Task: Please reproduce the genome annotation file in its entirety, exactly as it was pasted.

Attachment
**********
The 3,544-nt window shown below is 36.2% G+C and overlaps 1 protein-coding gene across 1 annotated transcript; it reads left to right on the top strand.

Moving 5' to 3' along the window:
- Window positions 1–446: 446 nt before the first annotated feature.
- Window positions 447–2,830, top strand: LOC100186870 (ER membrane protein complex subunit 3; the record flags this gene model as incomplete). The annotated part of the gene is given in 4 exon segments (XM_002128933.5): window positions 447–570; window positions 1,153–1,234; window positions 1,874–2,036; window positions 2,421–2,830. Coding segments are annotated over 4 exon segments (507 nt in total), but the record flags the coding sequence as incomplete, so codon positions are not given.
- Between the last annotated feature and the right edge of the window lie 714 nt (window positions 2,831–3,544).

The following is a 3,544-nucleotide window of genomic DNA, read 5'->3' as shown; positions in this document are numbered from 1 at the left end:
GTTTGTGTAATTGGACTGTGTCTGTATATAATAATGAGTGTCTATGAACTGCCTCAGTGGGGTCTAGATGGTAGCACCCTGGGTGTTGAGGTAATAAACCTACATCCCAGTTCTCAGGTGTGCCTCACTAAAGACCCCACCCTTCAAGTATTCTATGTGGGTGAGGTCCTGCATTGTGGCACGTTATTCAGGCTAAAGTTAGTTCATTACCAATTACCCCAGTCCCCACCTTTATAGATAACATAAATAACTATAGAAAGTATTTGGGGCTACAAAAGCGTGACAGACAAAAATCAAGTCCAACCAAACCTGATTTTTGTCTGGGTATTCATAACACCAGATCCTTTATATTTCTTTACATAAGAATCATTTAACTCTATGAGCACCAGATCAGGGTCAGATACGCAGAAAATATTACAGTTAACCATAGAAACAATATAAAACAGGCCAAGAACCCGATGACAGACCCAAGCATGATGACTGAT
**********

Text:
The 3,544-nt window shown below is 36.2% G+C and overlaps 1 protein-coding gene across 1 annotated transcript; it reads left to right on the top strand.

Moving 5' to 3' along the window:
- Window positions 1–446: 446 nt before the first annotated feature.
- Window positions 447–2,830, top strand: LOC100186870 (ER membrane protein complex subunit 3; the record flags this gene model as incomplete). The annotated part of the gene is given in 4 exon segments (XM_002128933.5): window positions 447–570; window positions 1,153–1,234; window positions 1,874–2,036; window positions 2,421–2,830. Coding segments are annotated over 4 exon segments (507 nt in total), but the record flags the coding sequence as incomplete, so codon positions are not given.
- Between the last annotated feature and the right edge of the window lie 714 nt (window positions 2,831–3,544).

The following is a 3,544-nucleotide window of genomic DNA, read 5'->3' as shown; positions in this document are numbered from 1 at the left end:
GTTTGTGTAATTGGACTGTGTCTGTATATAATAATGAGTGTCTATGAACTGCCTCAGTGGGGTCTAGATGGTAGCACCCTGGGTGTTGAGGTAATAAACCTACATCCCAGTTCTCAGGTGTGCCTCACTAAAGACCCCACCCTTCAAGTATTCTATGTGGGTGAGGTCCTGCATTGTGGCACGTTATTCAGGCTAAAGTTAGTTCATTACCAATTACCCCAGTCCCCACCTTTATAGATAACATAAATAACTATAGAAAGTATTTGGGGCTACAAAAGCGTGACAGACAAAAATCAAGTCCAACCAAACCTGATTTTTGTCTGGGTATTCATAACACCAGATCCTTTATATTTCTTTACATAAGAATCATTTAACTCTATGAGCACCAGATCAGGGTCAGATACGCAGAAAATATTACAGTTAACCATAGAAACAATATAAAACAGGCCAAGAACCCGATGACAGACCCAAGCATGATGACTGAT